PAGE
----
is a blog about design, technology and culture written by Khoi Vinh, and has been more or less continuously published since December 2000 in New York City. Khoi is currently Principal Designer at Adobe, Design Chair at Wildcard and co-founder of Kidpost. Previously, Khoi was co-founder and CEO of Mixel (acquired by Etsy, Inc.), Design Director of The New York Times Online, and co-founder of the design studio Behavior, LLC. He is the author of “Ordering Disorder: Grid Principles for Web Design,” and was named one of Fast Company’s “fifty most influential designers in America.” Khoi lives in Crown Heights, Brooklyn with his wife and three children. Refer to the advertising and sponsorship page for inquiries.+
Some smart user experience thinking in Neo, a project from Lennart Ziburski, a twenty-one year old design student in Berlin, that re-imagines OS X in a new, simpler way. Ziburski argues that while mobile has evolved dramatically over its short lifespan, the desktop is still rooted in concepts like folders, windows and the mouse that are remnants from another age.
What struck me about the project is that in many ways iOS for iPad already accomplishes many of these goals (or will hopefully do so soon), and that by drastically simplifying the desktop experience, Ziburski’s concept may actually be robbing that platform of its usefulness. One of Neo’s most dramatic aspects is changing the desktop’s overlapping windowing model to an “app panels” model where windows sit flush next to one another, with no overlap.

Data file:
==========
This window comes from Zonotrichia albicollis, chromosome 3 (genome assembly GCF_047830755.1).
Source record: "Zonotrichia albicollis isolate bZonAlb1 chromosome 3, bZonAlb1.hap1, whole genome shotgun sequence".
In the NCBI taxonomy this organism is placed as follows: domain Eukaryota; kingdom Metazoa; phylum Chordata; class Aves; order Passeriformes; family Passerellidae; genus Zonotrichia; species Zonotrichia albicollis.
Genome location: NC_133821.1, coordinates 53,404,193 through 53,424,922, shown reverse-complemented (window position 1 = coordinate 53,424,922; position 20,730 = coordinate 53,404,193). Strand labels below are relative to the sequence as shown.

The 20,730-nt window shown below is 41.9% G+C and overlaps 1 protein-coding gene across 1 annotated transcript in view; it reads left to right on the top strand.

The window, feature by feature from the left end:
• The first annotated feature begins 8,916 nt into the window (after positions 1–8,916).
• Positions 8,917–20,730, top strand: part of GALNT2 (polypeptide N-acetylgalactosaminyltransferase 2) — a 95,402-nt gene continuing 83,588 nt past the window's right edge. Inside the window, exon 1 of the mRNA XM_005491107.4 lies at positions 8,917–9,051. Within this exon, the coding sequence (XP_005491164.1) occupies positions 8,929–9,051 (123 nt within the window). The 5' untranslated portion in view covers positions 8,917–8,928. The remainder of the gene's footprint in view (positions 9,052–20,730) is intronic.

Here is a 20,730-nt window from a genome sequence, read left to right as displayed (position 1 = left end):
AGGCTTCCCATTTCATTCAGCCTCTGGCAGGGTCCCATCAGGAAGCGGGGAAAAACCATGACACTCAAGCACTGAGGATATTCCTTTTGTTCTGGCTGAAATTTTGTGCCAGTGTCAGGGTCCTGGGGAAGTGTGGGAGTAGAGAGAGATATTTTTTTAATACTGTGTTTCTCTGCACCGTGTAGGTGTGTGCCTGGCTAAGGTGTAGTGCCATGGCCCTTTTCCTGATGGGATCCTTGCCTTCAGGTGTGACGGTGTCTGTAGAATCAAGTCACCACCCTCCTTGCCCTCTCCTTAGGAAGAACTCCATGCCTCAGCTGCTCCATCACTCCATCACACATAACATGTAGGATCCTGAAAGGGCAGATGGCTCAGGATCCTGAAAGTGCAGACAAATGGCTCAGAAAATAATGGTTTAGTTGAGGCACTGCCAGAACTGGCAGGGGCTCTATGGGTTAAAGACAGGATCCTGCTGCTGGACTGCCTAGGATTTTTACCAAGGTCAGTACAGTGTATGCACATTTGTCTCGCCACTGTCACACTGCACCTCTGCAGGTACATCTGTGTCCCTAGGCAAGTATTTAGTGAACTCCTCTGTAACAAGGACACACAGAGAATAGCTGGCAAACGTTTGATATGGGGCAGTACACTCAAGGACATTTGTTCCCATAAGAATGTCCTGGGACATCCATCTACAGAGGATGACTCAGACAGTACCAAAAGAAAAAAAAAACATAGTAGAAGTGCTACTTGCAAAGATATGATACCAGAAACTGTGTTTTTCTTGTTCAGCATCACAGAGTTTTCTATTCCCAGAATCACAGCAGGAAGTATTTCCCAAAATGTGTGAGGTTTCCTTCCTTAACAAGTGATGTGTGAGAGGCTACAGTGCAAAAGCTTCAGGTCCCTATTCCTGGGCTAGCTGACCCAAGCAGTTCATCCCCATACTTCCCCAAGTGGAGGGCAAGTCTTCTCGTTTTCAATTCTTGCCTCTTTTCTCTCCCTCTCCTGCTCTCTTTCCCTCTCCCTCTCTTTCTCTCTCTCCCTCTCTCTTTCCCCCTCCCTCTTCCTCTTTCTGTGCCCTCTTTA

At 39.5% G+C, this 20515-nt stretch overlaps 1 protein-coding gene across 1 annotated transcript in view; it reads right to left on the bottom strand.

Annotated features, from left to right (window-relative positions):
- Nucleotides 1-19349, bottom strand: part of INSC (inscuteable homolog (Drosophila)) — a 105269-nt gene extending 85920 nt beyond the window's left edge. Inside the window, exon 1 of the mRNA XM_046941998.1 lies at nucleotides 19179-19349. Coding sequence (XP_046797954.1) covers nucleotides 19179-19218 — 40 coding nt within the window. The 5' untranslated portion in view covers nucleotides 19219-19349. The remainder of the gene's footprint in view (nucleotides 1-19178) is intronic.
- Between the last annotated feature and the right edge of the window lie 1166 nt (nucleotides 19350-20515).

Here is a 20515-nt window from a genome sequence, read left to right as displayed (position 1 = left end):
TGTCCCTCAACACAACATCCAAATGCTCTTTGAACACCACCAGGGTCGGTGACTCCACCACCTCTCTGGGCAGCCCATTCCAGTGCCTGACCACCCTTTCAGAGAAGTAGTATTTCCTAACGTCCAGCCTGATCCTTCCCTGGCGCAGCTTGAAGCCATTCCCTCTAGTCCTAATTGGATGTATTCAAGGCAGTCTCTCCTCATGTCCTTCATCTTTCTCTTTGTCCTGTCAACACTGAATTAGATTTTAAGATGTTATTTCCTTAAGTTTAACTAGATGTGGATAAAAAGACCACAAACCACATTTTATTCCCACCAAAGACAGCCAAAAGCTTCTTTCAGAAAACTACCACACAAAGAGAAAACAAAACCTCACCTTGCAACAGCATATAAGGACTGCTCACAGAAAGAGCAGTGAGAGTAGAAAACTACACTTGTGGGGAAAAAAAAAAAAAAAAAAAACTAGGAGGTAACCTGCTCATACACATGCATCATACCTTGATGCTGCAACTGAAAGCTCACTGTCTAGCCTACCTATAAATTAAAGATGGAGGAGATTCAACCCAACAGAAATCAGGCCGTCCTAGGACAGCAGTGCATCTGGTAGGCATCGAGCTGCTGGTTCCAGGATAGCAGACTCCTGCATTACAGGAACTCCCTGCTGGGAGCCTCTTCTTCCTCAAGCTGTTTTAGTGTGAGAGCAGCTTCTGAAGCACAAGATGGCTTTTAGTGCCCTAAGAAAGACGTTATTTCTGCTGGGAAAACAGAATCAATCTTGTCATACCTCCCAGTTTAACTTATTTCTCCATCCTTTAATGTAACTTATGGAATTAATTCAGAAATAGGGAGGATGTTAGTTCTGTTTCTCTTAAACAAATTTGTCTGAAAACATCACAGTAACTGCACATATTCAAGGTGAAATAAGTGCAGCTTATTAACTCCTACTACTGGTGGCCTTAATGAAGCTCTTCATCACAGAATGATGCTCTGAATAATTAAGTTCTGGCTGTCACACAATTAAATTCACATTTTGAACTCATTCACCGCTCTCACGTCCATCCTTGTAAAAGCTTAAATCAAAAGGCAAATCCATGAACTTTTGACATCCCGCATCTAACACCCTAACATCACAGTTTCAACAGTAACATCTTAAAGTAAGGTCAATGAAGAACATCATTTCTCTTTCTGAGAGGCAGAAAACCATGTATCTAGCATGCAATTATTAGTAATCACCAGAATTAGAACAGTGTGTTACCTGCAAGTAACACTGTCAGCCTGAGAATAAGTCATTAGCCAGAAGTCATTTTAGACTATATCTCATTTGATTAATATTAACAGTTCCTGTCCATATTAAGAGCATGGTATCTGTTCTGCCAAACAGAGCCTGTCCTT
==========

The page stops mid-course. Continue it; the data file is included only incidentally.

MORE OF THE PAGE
Ziburski and I had a friendly debate over this in an email exchange. He wrote:
Focusing on full-height panels allows Neo to use an interface that lets you switch extremely quickly between apps by just scrolling, while still giving you spatial awareness of where your apps are. My guess is that most productivity users probably want two to four apps on the screen at the same time, and full-height panels work best for that.
I argued that his app panels may undermine what power users value most from the desktop: the precision and flexibility that comes with being able to arrange windows exactly as you like them. It’s true that for many users this flexibility is unnecessary and even hampers productivity; for those users, I think that iOS, or some future version of it, makes the most sense.
At any rate, Ziburski makes a very compelling presentation of his ideas over at desktopneo.com.+